Quinn, far left, and Quincy, far right, are two of the minds behind Bess Kitchen, a Southern-comforts food business.
Writer: Karla Walsh
Each week in dsmWeekly, we’ll introduce you to a local food company owned by a person of color. Catch up on the previous editions: Street Eats DSM, G.G.’s Chicken & Waffles, Palm’s Caribbean Cuisine, Artis T’s Catering, Your Mom’s Bakery, Jazz It Up and Chellie’s Sugar Shack Bakery.
In October 2019, twins Quincy and Quinn Bess hopped on a Megabus in Atlanta. They landed in Des Moines, which had been home to one of their cousins for the past five years, seeking a fresh start. While they brought almost nothing with them—literally the clothes and shoes they were wearing and nothing else—they did pack their grit, determination and well-honed soul food cooking chops.
“We grew up in Elma, Georgia, a small country town,” Quincy recalls. “There wasn’t much to do but play sports and cook. My auntie used to make sausages, tomatoes and rice, and we’d often share oxtail, fried chicken, low-country boil, collard and mustard greens.”
Quinn and Quincy, who were separated at birth and raised in separate homes until they reunited at 13, moved to Atlanta together and worked in everything from fast food to fine-dining restaurants. Once they arrived in Des Moines in October, they took part-time work in chain restaurant kitchens until the pandemic put things on pause.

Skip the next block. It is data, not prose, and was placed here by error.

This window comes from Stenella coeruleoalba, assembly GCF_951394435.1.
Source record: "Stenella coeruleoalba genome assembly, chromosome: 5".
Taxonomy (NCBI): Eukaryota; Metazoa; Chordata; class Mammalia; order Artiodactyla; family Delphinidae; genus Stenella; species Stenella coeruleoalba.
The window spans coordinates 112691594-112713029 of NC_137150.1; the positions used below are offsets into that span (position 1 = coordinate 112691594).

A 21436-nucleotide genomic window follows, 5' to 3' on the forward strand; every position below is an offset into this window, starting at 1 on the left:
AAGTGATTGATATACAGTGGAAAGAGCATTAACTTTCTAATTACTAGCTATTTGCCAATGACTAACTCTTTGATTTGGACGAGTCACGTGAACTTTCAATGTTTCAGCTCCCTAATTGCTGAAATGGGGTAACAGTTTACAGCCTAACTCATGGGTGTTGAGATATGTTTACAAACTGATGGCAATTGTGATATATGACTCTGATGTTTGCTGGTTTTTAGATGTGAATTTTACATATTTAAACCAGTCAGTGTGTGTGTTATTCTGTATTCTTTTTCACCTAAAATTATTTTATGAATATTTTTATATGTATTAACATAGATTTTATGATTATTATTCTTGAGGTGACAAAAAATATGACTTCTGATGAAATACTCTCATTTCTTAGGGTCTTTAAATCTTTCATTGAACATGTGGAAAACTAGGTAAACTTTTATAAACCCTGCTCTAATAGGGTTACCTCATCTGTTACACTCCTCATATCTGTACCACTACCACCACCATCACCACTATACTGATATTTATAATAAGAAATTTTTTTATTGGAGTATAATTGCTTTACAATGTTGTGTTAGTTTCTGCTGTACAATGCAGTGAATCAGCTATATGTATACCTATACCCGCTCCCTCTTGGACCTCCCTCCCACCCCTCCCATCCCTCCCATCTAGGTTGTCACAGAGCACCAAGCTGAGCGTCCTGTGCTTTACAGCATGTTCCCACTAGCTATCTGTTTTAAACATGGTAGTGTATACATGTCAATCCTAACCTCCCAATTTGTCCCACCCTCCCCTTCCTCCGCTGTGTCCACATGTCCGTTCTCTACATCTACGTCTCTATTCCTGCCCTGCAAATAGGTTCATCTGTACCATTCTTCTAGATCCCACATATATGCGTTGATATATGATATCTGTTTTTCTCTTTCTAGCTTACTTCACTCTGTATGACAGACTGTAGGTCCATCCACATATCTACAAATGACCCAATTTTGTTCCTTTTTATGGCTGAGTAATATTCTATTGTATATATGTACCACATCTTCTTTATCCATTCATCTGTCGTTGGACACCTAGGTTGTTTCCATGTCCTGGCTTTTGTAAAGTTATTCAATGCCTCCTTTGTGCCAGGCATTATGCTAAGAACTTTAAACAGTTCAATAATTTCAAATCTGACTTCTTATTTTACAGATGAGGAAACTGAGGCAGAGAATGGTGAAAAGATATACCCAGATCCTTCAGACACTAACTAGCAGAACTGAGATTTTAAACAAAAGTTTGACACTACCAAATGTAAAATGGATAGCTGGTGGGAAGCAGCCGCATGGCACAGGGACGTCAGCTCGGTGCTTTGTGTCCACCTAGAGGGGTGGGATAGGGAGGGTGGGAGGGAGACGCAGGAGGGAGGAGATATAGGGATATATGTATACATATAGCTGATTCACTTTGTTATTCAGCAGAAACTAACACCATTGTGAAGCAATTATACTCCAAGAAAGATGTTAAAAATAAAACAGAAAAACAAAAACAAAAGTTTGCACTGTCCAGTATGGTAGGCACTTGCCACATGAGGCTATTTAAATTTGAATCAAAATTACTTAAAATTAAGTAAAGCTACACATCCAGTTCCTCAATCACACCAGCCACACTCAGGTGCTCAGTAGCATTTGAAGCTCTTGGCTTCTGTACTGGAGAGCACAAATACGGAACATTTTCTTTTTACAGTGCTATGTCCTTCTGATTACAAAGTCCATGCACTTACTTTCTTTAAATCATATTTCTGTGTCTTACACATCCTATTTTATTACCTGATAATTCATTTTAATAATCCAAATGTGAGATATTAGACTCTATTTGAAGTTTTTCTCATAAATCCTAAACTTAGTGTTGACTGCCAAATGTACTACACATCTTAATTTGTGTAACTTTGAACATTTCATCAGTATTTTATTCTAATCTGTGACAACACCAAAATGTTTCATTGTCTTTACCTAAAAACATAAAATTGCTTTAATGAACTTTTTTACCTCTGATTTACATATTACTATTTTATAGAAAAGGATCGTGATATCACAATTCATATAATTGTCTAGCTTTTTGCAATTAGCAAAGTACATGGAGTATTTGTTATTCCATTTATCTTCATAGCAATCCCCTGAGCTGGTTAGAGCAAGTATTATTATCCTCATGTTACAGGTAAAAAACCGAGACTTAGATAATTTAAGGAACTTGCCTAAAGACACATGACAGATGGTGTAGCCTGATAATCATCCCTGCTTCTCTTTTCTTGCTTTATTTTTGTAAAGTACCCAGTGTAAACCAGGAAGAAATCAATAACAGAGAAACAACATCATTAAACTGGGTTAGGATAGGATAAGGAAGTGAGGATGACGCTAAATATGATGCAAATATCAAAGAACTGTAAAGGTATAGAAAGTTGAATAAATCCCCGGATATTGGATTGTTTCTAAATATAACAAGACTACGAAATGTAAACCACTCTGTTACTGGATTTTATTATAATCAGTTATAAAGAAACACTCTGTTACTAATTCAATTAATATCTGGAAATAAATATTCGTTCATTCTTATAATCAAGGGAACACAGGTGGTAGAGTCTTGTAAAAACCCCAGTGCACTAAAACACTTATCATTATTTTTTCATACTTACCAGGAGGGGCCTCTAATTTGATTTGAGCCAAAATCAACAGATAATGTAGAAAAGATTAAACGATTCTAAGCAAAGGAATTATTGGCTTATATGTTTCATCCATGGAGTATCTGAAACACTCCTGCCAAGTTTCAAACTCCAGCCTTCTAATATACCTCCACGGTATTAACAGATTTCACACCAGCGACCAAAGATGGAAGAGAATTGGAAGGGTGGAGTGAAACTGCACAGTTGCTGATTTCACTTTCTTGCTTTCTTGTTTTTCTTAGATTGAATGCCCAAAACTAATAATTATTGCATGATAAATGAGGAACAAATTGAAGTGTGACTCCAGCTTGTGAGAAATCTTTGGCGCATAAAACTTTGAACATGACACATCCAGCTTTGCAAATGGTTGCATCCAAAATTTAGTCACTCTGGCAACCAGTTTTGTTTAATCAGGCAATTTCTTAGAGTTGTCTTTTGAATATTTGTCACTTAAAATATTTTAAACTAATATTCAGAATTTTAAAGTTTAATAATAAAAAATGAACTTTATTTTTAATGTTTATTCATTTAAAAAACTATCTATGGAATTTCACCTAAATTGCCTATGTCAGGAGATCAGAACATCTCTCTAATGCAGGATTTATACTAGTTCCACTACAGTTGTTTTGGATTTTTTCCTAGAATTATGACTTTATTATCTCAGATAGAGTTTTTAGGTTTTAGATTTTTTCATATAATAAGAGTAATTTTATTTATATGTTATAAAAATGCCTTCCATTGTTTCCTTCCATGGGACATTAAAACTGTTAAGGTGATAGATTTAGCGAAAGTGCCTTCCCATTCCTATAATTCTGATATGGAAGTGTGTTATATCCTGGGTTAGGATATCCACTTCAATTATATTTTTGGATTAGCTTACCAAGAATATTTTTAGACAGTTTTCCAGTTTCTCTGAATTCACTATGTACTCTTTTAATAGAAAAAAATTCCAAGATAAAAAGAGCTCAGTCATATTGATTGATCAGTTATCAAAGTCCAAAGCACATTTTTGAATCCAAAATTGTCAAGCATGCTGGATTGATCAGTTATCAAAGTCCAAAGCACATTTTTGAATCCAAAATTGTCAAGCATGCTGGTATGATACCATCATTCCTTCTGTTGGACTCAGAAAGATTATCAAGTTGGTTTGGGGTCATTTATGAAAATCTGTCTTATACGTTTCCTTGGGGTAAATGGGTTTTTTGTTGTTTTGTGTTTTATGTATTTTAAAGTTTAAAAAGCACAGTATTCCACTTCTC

The time off (and lack of a consistent paycheck) lit a fire under Quincy to make his lifelong dream a reality. While Quinn is settling down and preparing to welcome his first child, Quincy took off building the food brand they hoped to someday own together. For now, Quincy and his girlfriend, Ashley Hill, have launched Bess Kitchen and applied for a commercial kitchen license.
Soon, Bess Kitchen will sell out of Kitchen Spaces (1139 24th St.), but for now, you can score some of their smothered pork chops, seafood-loaded low country boil, fan-favorite collard greens and more during their weekend pickups that you can learn more about on their Facebook page.
Quincy makes monthly trips to Georgia to acquire classic ingredients to ensure that his “soul food from the soul” is up to his standards. Someday, Quincy dreams of owning a food truck and brick and mortar restaurant—half for Quinn, half for Quincy to allow them to both show off their unique specialties on different menus under the same roof.
“We truly had nothing but a dream when we arrived here,” Quincy says. “Des Moines is giving me a chance to show them who I am now—my personality, character, love and intelligence. Based on the positive response so far, it’s clear the community is showing up, so I want to give them all I’ve got.”
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